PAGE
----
Old Solar: 1980 Barnraised Solar Air Heater
This house has been solar heated for nearly 28 years now, the glazed black box on the south wall pumps heat into the living room whenever the sun shines, consistently and reliably. It was built in the Riverside neighborhood of Cambridge, MA in 1980.
This solar collector is an air heater that takes air from the kitchen,
moves it past the black absorber plate with a fan,
and then exhausts the solar heated air back into the living room.
Sometimes on sunny winter days, the people who live there have to flip the damper and dump the collector's air outside to prevent overheating.
It has worked unfailingly all these years without any major maintenance, even for the fan and the thermostat that turns it on and off.
Unfortunately, this solar air heater will soon be at least partially shaded. The vacant lot next door is being developed for condos and the new construction will shade the sun from the collector for part of the day. The collector's owners bought a part of the property next door so that their collector will still see some sun and received a settlement from the developer to compensate them for the loss of their sun rights. That money will help pay for the new solar electric panels they've installed on the roof.
The panels cost around $26,000 and have supplied as much as 2 kilowatts to the household.
There is a special meter just for the solar array.
Some days they even run the electric meter backwards.
After the state and Federal rebates, the installation will cost around $17,000, less the sun rights settlement. That old solar air heater not only provided reliable space heat for 25 years but will help pay for the new solar electric panels. Not bad.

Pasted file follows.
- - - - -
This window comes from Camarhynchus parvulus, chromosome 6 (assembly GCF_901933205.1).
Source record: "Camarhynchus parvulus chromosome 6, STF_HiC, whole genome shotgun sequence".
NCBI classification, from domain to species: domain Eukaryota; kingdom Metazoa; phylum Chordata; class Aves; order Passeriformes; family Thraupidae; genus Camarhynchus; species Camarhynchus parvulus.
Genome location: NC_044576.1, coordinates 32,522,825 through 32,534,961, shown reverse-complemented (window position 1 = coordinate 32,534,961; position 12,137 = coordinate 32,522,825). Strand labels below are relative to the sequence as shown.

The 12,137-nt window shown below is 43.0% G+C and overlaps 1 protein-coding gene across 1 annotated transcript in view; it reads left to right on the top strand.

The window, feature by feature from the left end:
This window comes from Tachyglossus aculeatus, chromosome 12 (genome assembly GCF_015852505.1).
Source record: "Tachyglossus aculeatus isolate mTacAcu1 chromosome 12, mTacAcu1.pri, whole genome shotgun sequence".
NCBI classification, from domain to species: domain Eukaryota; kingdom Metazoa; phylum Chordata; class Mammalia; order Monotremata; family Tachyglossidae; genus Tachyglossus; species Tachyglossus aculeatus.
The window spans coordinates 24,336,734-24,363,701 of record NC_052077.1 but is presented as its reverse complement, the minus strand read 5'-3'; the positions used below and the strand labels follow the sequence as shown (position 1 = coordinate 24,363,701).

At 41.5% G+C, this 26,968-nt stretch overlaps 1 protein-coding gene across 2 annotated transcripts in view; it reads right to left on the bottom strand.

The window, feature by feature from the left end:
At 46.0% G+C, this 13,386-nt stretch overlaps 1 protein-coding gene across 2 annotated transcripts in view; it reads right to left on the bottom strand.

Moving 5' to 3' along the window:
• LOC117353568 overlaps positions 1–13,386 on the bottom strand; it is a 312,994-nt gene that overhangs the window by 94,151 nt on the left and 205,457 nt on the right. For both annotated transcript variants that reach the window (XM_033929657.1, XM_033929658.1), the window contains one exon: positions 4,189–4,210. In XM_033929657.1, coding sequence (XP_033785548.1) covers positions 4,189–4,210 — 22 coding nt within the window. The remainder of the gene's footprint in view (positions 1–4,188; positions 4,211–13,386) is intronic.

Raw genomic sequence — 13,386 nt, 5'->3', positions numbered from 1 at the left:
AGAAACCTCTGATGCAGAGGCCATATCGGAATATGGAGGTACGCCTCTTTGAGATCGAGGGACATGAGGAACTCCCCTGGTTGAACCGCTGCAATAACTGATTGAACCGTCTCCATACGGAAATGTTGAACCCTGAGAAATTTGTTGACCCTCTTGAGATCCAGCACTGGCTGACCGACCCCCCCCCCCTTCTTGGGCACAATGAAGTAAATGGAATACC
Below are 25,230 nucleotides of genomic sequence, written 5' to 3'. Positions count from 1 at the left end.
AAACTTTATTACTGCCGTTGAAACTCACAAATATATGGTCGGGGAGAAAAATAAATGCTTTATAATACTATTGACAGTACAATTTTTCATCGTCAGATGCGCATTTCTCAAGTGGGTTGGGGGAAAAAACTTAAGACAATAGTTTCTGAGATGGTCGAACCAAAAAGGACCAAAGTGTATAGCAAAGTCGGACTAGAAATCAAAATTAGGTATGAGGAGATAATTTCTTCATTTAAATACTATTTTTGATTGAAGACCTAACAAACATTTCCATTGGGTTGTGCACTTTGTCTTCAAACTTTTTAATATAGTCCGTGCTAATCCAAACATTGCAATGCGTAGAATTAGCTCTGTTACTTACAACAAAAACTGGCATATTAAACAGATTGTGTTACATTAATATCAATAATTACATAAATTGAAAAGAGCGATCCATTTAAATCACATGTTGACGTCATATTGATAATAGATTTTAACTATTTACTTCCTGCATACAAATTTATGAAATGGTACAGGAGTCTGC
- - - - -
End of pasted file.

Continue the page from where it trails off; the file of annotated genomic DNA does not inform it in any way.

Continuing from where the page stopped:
In the course of this recent solar experience, one of the owners approached the city zoning board and the city council about solar shading and zoning. Now the city manager has a committee examining the issue of sun rights and the hope is that soon we will have a policy that will help Cambridge become more of a solar city.
This solar air heater was barnraised by the Urban Solar Energy Association, now the Boston Area Solar Energy Association, in 1980. It was one of six such projects sponsored by a community development corporation (CDC) called Riverside Cambridgeport Community Corporation. I located another project still around from those days at the Cambridge Community Center in the same neighborhood.
I haven't found out yet whether it's still working but the glazing needs to be replaced (there was a 25 year warranty on Kalwall, as I recall). Solar Barnraisings are beginning to come back into style. Reglazing this old collector would be a great way for the next generation of solar barnraisers to start.
PS: These types of simple air heaters can be modified for summer use to provide solar ventilation and cooling too, as Edward Sylvester Morse's solar air heater from 1881 demonstrated.
More Old Solar:
Old Solar: Keck and Keck Twentieth Century Modern
Old Solar: Venetian Vernacular
Old Solar: 1881
More on simple solar devices:
A South-Facing Window Is Already a Solar Collector